Locke appears to be committed to the peculiar views that native-born residents and visiting aliens have the same political status (since both are tacit consenters) and that real political societies have very few "members" with full rights and duties (since only express consenters seem to be counted as "members"). Locke, however, also subscribes to a principle governing our understanding of the content of vague or inexplicit consent: such consent is consent to all and only that which is necessary to the (...)
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  34. Contract, Trust, and Resistance in the 'Second Treatise'.Rory J. Conces - 1997 - The Locke Newsletter (28):117-33.
  35. Hobbes and Locke on Authority.G. A. J. Rogers - 1997 - Hobbes Studies 10 (1):38-50.
  36. John Locke and America: The Defence of English Colonialism.Barbara Arneil - 1996 - Oxford Unioversity Press.
    This book considers the context of the colonial policies of Britain, Locke's contribution to them, and the importance of these ideas in his theory of property. It also reconsiders the debate about John Locke's influence in America. The book argues that Locke's theory of property must be understood in connection with the philosopher's political concerns, as part of his endeavour to justify the colonialist policies of Lord Shaftesbury's cabinet, with which he was personally associated. The author maintains that traditional scholarship (...)
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  37. La politique révolutionnaire et les deux traits du gouvernement de John Locke, coll. « Léviathan ».Richard Ashcraft - 1996 - Revue Philosophique de la France Et de l'Etranger 186 (2):316-316.
  38. By Any Means Necessary: John Locke and Malcolm X on the Right to Revolution.Jill Gordon - 1995 - Journal of Social Philosophy 26 (1):53-85.
  39. Locke on Majority-Rule and the Legislative.A. Tassi - 1994 - Locke Studies 25.
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  40. Two Notions of Consent in Locke's Second Treatise.A. Tassi - 1994 - Locke Studies 25.
  41. John Locke, Natural Law and Colonialism.Barbara Arneil - 1992 - History of Political Thought 13 (4):587-603.
    In John Locke's Two Treatises of Government, the state of nature, and more particularly natural man, are created within the tradition of natural law. Several commentators, such as James Tully and Karl Olivecrona, have recognized this legacy in Locke's political thought.1 While providing an analysis of Locke's thought in relation to natural law, such studies, however, have not fully examined the global context within which both the Two Treatises and seventeenth-century natural law developed. Consequently the extent to which natural law (...)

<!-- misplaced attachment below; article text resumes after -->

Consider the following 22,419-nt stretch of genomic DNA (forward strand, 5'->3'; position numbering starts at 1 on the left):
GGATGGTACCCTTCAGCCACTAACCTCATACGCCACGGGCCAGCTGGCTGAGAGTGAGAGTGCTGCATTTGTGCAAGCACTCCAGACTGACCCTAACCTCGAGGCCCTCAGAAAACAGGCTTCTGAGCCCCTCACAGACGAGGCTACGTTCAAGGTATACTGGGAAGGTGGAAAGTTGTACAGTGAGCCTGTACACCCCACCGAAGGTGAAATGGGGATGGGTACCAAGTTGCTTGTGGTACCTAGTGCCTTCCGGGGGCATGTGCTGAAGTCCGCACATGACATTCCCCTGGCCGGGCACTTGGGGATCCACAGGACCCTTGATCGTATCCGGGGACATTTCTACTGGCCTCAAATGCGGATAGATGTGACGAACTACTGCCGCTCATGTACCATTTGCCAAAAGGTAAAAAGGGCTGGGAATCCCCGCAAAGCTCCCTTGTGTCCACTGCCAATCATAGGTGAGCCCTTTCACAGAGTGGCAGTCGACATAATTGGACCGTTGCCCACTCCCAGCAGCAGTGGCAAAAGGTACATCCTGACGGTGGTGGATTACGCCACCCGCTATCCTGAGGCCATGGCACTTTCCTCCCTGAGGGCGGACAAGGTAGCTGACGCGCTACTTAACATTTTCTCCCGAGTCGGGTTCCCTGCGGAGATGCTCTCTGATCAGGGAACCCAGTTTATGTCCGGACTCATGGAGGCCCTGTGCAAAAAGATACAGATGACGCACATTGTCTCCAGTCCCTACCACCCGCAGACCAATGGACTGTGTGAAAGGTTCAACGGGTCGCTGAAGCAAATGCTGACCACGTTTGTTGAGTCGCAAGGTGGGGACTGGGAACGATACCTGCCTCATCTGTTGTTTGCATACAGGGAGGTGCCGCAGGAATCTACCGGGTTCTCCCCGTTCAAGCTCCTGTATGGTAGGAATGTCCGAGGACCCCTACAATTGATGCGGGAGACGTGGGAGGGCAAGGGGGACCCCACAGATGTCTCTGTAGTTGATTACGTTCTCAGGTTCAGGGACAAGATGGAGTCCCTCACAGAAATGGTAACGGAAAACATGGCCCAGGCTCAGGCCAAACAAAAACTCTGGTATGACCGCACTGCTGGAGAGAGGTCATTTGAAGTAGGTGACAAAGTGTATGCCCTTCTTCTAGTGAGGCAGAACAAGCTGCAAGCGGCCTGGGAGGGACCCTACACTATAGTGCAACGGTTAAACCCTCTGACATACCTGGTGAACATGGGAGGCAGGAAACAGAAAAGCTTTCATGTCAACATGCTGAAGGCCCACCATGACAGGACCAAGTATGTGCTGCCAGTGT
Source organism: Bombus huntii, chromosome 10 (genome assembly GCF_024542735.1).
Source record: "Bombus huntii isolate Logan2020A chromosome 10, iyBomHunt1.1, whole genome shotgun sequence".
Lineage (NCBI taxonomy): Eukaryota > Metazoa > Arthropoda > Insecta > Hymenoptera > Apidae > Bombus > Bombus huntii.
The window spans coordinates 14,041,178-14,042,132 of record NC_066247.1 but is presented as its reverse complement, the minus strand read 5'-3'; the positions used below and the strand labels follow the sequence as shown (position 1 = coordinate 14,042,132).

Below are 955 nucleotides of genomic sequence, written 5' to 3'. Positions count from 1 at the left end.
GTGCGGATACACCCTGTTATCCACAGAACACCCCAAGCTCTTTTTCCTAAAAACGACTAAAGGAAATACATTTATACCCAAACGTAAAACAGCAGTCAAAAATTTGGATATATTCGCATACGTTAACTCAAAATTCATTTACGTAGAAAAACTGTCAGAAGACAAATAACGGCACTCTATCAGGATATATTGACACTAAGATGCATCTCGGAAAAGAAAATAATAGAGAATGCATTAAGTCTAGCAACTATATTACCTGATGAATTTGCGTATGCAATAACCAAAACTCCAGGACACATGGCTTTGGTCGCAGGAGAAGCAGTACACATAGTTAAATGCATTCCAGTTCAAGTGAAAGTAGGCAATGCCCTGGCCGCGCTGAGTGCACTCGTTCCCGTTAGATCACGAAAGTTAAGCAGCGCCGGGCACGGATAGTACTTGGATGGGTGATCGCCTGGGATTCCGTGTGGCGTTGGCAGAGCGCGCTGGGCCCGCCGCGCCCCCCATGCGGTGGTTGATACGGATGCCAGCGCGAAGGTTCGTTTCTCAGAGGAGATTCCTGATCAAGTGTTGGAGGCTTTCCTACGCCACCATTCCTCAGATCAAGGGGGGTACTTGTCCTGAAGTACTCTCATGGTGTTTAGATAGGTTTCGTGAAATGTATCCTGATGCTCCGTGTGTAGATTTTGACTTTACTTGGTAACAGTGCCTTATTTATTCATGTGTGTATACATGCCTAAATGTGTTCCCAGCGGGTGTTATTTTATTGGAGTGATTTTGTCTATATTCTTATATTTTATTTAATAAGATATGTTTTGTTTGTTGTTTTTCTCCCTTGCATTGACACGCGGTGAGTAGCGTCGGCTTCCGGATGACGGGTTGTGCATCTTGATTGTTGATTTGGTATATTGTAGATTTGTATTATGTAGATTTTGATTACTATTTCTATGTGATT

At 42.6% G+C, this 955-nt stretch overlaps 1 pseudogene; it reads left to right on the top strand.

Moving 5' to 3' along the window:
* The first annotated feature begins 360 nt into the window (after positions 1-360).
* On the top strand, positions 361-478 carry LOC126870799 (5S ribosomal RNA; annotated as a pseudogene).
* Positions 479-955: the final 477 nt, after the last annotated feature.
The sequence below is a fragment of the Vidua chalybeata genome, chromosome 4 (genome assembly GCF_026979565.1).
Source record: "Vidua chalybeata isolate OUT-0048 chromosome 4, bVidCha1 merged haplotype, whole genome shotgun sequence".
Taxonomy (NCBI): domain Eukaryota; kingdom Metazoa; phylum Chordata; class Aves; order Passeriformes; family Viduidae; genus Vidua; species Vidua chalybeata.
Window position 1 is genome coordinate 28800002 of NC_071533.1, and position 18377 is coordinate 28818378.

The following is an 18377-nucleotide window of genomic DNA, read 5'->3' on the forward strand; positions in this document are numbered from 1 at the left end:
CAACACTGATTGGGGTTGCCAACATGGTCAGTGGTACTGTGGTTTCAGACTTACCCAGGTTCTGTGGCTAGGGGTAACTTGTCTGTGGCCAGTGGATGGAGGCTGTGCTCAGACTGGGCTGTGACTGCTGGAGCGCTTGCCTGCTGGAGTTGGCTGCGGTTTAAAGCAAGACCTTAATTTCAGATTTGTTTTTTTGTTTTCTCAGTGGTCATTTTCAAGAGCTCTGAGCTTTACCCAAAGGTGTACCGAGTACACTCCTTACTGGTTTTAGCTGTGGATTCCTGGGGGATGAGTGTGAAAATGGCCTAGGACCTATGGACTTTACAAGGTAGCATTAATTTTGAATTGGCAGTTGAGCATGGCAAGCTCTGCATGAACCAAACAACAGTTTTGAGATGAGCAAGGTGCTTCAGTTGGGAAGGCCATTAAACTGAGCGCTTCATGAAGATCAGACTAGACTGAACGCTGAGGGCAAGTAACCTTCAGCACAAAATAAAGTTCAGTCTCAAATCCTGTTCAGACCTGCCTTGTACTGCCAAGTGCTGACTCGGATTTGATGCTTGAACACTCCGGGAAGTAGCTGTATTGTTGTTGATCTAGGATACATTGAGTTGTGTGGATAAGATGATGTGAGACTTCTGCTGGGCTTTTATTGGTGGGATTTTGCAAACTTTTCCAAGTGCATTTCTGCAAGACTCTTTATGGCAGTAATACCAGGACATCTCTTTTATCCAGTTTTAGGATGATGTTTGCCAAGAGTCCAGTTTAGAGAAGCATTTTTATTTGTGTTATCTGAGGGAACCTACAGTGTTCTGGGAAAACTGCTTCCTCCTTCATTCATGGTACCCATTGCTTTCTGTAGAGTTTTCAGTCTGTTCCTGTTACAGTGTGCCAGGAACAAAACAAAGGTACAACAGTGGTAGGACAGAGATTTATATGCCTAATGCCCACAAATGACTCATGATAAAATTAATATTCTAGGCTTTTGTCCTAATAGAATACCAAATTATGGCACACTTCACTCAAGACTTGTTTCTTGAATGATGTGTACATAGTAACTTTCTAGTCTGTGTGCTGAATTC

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  42. Locke and the Right to Punish.A. John Simmons - 1991 - Philosophy and Public Affairs 20 (4):311-349.
  43. Revolutionary Politics and Locke's "Two Treatises of Government".G. A. J. Rogers - 1988 - Journal of the History of Philosophy 26 (4):668-670.
    'It would ... be a pity if the sketch of religious controversy in the 1670s contained in Richard Ashcraft's bold and exhilarating attempt to reconstruct the argument and intellectual framework of Locke's political thinking and activity should be thought to represent the entire debate accurately.' (Spurr 1988, 567 n. 17) 'has also taken the view that Locke equated the dissolution of government with the state of nature [pp. 576–6]. Important opponents of this view include Dunn [1969, p. 181] and Franklin (...)
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  44. Book Review:John Locke and the Theory of Sovereignty: Mixed Monarchy and the Right of Resistance in the Political Thought of the English Revolution. Julian H. Franklin. [REVIEW]Geraint Parry - 1982 - Ethics 92 (2):358-.
  45. Locke, Rousseau and the Idea of Consent: An Inquiry Into the Liberal Democratic Theory of Political Obligation.Carole Pateman - 1981 - Ethics 91 (3):513-516.
  46. John Locke and the Theory of Sovereignty: Mixed Monarchy and the Right of Resistance in the Political Thought of the English Revolution. [REVIEW]John W. Yolton - 1981 - Political Theory 9 (2):266-268.
  47. Revolutionary Politics and Locke's Two Treatises of Government: Radicalism and Lockean Political Theory.Richard Ashcraft - 1980 - Political Theory 8 (4):429-486.
  48. The Legitimacy of the Civil Society. A Inquiry Into the Concept of Labour in the Theories of Locke, Smith, Ricardo, Hegel and Marx.Hajo Schmidt - 1980 - Philosophy and History 13 (2):156-158.
  49. John Locke and the Theory of Sovereignty.Leon J. Goldstein - 1979 - International Studies in Philosophy 11:221-222.
  50. John Locke and the Theory of Sovereignty. [REVIEW]Leon J. Goldstein - 1979 - International Studies in Philosophy 11:221-222.
1 — 50 / 63